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Mayweather vs. Canelo Fight: Money Proves He's Better Boxer Than Promoter

Sep 14, 2013; Las Vegas, NV, USA; Floyd Mayweather Jr (left) and Justin Bieber appear in the ring  after Mayweather defeated Canelo Alvarez by a majority decision at their WBC and WBA super welterweight titles fight at MGM Grand Garden Arena. Mandatory Credit: Jayne Kamin-Oncea-USA TODAY Sports
Jayne Kamin-Oncea-USA TODAY Spor
Mike HoagCorrespondent IISeptember 17, 2013

The only thing Floyd “Money” Mayweather Jr. is better at than promoting is boxing.

After effortlessly dispatching Saul “Canelo” Alvarez in the biggest fight in boxing history—although that mark will likely be broken again in his next fight—the world is left wondering what all of the hype was about.

Is Mayweather really that great of a promoter that he can hype up opponents until we actually believe they have a chance in the ring against him?

Was Alvarez really the big, strong and well-rounded threat that he was made out to be? Or was he a young and promising fighter who had no business being in the ring against someone of Mayweather’s class and experience?

Maybe people wanted to believe Canelo was a real contender because they wanted to see a championship bout between two great fighters. They wanted something, anything, to help spark life into a sport that is slowly fading in relevance—not in dollar signs but in competitiveness and scope.

Maybe Alvarez, an undefeated champion and rising star, really was the best out there to challenge Mayweather. It’s possible that the hype was deserved.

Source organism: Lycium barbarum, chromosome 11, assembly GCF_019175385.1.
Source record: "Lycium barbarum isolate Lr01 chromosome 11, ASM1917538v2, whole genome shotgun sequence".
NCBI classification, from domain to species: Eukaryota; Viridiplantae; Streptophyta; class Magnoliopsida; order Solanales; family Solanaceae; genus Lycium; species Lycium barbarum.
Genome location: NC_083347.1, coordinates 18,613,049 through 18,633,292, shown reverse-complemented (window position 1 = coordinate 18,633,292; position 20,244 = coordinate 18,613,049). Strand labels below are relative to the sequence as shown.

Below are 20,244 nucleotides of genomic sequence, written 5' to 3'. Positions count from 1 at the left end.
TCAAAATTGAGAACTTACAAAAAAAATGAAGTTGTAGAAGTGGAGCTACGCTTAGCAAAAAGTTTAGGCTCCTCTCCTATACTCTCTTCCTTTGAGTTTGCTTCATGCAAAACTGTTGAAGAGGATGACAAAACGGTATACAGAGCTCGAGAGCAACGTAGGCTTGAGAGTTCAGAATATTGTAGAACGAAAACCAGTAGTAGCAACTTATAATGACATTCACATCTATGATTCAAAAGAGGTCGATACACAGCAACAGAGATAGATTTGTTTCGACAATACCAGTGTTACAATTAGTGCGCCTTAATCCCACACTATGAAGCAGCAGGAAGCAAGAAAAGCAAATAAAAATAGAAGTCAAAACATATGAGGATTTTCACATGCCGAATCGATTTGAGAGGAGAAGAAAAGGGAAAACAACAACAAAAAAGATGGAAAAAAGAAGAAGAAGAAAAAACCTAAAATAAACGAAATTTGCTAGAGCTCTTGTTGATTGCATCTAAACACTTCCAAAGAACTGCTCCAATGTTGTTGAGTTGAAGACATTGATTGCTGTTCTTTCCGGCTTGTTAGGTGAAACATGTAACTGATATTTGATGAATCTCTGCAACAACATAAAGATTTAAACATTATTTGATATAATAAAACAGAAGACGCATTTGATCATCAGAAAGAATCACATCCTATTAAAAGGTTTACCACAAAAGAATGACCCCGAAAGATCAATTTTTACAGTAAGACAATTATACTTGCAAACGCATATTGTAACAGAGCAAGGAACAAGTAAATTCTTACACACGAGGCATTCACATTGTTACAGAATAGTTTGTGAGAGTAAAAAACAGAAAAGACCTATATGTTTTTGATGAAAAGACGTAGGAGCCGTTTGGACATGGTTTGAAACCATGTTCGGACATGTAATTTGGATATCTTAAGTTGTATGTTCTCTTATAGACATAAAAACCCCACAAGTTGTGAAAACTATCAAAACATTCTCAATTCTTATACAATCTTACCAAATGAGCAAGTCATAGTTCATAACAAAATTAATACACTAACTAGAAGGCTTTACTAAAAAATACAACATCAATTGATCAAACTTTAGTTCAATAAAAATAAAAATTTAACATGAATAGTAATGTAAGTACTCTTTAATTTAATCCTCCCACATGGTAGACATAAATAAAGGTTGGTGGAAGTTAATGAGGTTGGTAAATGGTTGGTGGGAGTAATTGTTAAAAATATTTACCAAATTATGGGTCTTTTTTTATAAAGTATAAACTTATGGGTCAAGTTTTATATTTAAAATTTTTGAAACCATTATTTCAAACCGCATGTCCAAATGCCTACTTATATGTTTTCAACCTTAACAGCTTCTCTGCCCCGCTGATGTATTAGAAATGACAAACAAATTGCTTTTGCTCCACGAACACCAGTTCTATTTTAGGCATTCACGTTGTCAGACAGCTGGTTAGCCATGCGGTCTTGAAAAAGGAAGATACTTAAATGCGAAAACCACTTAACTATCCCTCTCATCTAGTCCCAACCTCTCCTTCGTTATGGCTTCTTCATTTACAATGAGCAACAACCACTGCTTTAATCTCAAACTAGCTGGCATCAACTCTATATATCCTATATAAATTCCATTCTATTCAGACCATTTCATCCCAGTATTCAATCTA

If that’s true, though, it means just one thing: Mayweather is as good as advertised.

Maybe there is no blueprint to defeating Mayweather, no matter how many people try to crack the code. That doesn’t mean Alvarez wasn’t deserving of his shot or that the hype was overblown.

It means Mayweather may be even better than anyone realized. He was supposed to win, we all knew that, but the way he did it—it wasn’t even close. Despite a 15-pound disadvantage, Money ducked, evaded and stifled his opponent in a way only he could.

Canelo landed just 22 percent of his total punches while connecting on 33 percent of his power shots—mostly to the pound-for-pound king’s body. Coming into the fight, Alvarez boasted a 52-percent success rate on those same key punches.

No, there was never any doubt in the outcome, but we still watched intently looking for Mayweather to falter even in the smallest way. Unfortunately for those looking for an upset, Money was money all night, as good as he’s ever been.

 

All stats used in this article are courtesy of CompuBoxOnline.com.

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